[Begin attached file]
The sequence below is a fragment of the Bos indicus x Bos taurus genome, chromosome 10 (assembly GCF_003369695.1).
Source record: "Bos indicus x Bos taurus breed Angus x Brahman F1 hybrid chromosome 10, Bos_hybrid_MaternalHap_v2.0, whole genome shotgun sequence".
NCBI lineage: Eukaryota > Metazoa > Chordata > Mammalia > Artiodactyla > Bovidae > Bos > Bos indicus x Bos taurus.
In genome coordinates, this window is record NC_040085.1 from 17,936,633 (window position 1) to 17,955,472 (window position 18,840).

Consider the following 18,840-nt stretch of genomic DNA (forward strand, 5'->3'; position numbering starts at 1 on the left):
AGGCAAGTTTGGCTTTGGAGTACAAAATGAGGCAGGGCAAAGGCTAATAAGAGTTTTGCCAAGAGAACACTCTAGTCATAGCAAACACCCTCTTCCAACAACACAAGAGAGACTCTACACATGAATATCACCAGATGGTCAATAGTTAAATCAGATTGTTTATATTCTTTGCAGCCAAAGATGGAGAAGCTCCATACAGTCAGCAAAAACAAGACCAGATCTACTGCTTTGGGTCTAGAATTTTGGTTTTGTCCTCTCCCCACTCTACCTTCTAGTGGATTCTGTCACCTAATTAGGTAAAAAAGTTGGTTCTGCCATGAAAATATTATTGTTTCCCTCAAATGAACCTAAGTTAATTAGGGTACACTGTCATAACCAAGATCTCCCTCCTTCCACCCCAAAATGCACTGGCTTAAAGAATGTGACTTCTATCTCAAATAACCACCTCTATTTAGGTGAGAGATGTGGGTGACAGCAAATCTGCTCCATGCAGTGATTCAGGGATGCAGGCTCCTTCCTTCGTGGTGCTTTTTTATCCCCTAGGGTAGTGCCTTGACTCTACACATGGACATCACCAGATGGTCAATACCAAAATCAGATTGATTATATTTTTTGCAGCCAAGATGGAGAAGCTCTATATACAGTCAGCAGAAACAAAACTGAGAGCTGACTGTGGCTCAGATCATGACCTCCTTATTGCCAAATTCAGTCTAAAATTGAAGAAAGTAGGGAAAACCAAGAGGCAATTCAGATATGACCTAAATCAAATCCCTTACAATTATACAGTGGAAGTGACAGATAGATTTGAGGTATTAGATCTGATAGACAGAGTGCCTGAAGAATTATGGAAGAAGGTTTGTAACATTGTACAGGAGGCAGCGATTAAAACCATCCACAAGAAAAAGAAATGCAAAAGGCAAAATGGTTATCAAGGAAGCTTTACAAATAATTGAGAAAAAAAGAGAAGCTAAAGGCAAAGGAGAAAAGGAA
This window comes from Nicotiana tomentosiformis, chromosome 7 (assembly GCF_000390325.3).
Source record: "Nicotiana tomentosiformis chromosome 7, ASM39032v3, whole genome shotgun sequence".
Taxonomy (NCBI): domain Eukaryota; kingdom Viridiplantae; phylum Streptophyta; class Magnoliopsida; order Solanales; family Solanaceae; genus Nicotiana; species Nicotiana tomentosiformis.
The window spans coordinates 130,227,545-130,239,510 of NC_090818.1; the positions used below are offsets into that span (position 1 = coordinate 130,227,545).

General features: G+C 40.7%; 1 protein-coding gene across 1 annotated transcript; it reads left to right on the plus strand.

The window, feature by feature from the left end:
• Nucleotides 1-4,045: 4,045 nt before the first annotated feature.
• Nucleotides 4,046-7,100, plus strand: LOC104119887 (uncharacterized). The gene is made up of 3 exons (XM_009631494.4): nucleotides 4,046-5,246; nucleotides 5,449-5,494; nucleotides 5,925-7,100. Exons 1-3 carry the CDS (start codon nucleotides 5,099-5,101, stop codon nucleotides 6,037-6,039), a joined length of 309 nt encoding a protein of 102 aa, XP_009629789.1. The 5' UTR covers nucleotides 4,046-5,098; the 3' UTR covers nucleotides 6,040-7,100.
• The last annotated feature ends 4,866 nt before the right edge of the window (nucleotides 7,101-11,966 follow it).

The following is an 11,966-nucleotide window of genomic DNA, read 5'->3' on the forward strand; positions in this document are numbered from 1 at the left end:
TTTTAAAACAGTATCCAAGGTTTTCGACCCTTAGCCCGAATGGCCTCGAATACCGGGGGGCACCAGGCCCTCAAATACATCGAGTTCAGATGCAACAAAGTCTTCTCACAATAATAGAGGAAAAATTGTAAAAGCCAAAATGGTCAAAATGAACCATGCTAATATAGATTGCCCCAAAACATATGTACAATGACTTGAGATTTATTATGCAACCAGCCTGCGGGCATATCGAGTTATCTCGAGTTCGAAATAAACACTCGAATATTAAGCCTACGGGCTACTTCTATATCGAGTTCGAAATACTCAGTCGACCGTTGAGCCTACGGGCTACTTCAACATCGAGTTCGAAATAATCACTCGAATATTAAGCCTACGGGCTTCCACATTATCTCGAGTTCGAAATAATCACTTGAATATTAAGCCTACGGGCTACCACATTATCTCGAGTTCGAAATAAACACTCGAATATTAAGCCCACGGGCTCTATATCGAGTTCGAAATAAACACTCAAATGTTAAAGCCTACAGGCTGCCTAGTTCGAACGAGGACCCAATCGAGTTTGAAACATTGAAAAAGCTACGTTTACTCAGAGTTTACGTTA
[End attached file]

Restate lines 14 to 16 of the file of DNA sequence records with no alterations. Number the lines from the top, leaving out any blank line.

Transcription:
• Nucleotides 4,046-7,100, plus strand: LOC104119887 (uncharacterized). The gene is made up of 3 exons (XM_009631494.4): nucleotides 4,046-5,246; nucleotides 5,449-5,494; nucleotides 5,925-7,100. Exons 1-3 carry the CDS (start codon nucleotides 5,099-5,101, stop codon nucleotides 6,037-6,039), a joined length of 309 nt encoding a protein of 102 aa, XP_009629789.1. The 5' UTR covers nucleotides 4,046-5,098; the 3' UTR covers nucleotides 6,040-7,100.
• The last annotated feature ends 4,866 nt before the right edge of the window (nucleotides 7,101-11,966 follow it).

The following is an 11,966-nucleotide window of genomic DNA, read 5'->3' on the forward strand; positions in this document are numbered from 1 at the left end: